It's that time of year. I have joined the ranks of millions of other women across the country - I am a Deer Hunting Widow.
Things start gearing up about August when my Husband, the Great DH (which in this case stands for Deer Hunter, or Dear Husband, or D*MN Husband, depending on the day) starts planning out his hunting season. He takes the orange marker and writes all the "opening days" on the calendar, lest I dare try to schedule anything on a Saturday between October and January. He stocks up on corn and "deer cocaine" to leave out in the forest and lure those innocent deer right to his stand.
In September bow and arrow season comes in. Meanwhile DH is insisting we have manwich, "ham"burgers, "ham"burger helper, meatloaf and spaghetti every night for dinner, so that we can finish using up the 80 pounds of ground venison we still have in the freezer from last year.
October brings muzzle loader season. DH sits down with the hunting digests and carefully plans out where each season comes in for each county, where he can take the dogs to run deer, and how to get the most hunting down across this great state.
November is the big deal though - opening day of rifle season. Let the shooting begin! DH insists he only hunts on Saturdays. But let's examine things a bit more closely. Wednesday is laundry night. All so he can have clean clothes to pack on Thursday night. Also on Thursday come out the guns, cleaned and carefully prepared. Friday involves leaving work early (overtime? possibility to earn some extra money? What's that?). He hunts Friday evening and stays the night. Saturday he is up at the crack of dawn to hunt all day. If he kills a deer, then I have to listen to a zillion phone calls describing every gory detail and then see the pictures too. If he doesn't kill a deer, then I hear the whining. Saturday night after he comes home. More laundry and then to bed by 9 because he's been up since before dawn and is exhausted. On Sunday every gun that was remotely touched must be wiped clean and carefully put away. Also time for the stories, beginning with "I woke up and put on my boots" and ending with "I came home and took off my boots." The middle has something about the actions of every forest animal imaginable -- except for a deer.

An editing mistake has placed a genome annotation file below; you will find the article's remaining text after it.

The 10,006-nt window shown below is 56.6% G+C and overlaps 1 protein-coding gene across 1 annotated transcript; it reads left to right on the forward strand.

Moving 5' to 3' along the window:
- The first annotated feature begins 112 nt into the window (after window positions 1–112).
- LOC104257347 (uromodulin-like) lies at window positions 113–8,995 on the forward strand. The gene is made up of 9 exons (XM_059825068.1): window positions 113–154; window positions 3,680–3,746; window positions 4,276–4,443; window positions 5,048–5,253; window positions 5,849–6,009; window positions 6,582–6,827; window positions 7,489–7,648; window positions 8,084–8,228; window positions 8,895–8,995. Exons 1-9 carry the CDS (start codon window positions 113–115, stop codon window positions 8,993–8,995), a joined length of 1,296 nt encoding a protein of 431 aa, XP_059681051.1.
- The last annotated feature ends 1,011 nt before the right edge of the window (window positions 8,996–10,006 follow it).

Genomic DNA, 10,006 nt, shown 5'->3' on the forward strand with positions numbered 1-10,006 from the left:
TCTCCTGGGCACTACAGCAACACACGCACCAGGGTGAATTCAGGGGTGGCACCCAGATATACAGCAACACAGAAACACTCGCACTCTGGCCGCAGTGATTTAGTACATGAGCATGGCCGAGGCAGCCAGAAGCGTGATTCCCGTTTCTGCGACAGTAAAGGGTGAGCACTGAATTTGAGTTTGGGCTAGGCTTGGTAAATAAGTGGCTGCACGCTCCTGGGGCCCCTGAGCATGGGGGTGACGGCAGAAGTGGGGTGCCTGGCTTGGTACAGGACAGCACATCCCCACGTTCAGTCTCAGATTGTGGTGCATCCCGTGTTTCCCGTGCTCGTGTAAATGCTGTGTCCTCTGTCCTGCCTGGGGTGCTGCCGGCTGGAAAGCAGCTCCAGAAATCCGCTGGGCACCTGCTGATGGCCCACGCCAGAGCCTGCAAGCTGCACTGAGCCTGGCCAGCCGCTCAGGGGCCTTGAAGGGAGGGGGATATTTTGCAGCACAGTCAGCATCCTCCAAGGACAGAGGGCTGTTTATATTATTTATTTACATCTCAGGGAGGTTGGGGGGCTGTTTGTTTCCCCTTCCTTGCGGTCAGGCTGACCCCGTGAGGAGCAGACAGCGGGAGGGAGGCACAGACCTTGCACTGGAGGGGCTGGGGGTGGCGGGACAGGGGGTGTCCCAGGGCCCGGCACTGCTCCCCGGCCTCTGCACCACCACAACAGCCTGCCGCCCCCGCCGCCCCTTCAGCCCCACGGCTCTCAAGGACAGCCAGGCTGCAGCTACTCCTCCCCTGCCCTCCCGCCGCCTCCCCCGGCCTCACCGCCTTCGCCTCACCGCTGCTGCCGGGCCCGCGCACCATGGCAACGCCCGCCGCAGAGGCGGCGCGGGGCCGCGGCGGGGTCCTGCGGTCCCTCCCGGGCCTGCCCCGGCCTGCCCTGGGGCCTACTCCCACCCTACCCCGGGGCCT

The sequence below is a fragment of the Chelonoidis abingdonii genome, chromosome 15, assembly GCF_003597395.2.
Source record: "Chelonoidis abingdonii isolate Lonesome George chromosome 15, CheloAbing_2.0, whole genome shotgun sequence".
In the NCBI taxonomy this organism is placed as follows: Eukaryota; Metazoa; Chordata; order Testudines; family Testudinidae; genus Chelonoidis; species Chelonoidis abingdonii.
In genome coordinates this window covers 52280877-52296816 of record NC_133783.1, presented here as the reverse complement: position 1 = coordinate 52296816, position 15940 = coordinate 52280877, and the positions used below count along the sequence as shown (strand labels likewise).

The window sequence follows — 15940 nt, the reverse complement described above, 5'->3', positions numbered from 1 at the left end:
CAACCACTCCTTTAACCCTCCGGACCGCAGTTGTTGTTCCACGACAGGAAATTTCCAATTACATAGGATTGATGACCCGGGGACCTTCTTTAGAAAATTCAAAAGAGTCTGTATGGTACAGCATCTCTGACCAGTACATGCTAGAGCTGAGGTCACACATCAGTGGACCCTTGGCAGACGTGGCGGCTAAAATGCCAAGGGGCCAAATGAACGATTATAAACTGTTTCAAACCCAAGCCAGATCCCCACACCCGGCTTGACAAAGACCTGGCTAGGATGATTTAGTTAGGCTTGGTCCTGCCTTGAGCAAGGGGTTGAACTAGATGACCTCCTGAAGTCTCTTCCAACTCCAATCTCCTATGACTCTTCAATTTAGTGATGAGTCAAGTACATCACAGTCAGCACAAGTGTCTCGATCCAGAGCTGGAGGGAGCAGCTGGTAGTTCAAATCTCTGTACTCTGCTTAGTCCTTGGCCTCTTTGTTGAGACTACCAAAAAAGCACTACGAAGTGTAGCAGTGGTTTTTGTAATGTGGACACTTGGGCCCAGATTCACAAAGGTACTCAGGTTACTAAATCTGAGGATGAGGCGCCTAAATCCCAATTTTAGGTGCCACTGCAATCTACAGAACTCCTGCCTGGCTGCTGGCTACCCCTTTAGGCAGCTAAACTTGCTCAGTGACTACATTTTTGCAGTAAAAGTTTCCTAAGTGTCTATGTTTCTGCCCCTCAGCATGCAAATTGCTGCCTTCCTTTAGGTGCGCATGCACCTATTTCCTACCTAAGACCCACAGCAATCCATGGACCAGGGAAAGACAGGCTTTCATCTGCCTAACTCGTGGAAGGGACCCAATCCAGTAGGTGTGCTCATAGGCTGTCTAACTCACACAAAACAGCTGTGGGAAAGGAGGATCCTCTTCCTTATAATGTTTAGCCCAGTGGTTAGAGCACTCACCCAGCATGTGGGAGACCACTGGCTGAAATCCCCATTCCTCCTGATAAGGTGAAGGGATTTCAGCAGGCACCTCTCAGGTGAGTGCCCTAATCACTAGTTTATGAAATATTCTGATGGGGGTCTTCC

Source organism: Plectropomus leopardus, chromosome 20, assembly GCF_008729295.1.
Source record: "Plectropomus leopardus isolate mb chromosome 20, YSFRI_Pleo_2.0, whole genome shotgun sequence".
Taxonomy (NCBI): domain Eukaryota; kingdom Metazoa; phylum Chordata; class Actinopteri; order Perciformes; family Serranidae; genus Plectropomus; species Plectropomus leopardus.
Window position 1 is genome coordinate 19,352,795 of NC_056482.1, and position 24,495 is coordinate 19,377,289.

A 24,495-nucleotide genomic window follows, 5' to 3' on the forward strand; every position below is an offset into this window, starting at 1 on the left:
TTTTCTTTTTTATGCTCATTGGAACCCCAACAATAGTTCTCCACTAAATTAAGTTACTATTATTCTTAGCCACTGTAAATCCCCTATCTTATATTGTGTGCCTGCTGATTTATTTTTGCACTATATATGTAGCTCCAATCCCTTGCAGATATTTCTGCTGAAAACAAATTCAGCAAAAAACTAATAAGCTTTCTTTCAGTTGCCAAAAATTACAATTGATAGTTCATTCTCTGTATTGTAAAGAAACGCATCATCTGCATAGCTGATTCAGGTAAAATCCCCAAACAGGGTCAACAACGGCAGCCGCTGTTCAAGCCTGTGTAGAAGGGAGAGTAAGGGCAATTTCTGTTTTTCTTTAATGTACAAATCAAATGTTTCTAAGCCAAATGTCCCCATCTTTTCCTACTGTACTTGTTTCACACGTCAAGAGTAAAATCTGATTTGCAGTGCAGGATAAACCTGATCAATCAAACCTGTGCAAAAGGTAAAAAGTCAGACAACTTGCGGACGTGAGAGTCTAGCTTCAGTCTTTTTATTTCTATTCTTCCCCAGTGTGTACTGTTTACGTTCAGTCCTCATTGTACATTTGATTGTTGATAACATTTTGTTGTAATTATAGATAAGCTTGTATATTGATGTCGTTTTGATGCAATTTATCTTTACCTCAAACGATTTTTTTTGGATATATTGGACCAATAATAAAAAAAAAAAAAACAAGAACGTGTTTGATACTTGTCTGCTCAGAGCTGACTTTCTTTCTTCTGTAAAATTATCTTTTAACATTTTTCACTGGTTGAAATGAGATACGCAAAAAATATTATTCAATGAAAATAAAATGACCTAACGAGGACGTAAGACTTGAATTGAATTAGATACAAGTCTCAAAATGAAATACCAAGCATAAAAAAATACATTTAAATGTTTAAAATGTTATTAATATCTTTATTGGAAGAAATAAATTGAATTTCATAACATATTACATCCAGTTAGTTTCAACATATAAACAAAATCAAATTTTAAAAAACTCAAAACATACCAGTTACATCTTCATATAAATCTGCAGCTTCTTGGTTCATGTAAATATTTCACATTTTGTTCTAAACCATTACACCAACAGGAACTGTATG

Church on Sundays is horrible as the men that killed deer the week before gloat and the others hide their faces. By the end of November, the hunting widows whose husbands have not killed anything are ready to go rope a deer, tie it up, attach a huge red target and point our husbands in the right direction. We would do anything just so our spouses would get the "big 10 pointer."
See, once the big deer is shot, the excitement wanes. It's done and over. And our husband start returning to us. Yes, we have to listen to the play-by-play a million times, but they are there. Woe to the woman whose husband misses a deer one season. They have to hear about it all year long, and watch as efforts are doubled and time away from home increases.
Some of you are preparing for Thanksgiving. I think that holiday has something to do with turkey and stuffing? For hunting widows, it's about hunting. Because most people have off Thursday and Friday. That means THREE full days of hunting. Meanwhile, the women slave over the meal, timing it perfectly around the morning and evening hunts. Woe to the family whose husband kills a deer Thursday morning - that will delay the Tgiv meal for hours while the deer is skint (which is the country way of saying "Skinned") and prepared.
So my salute to hunting widows everywhere. Only 6 weeks left. (let's not talk about the fact that turkey season comes in after that).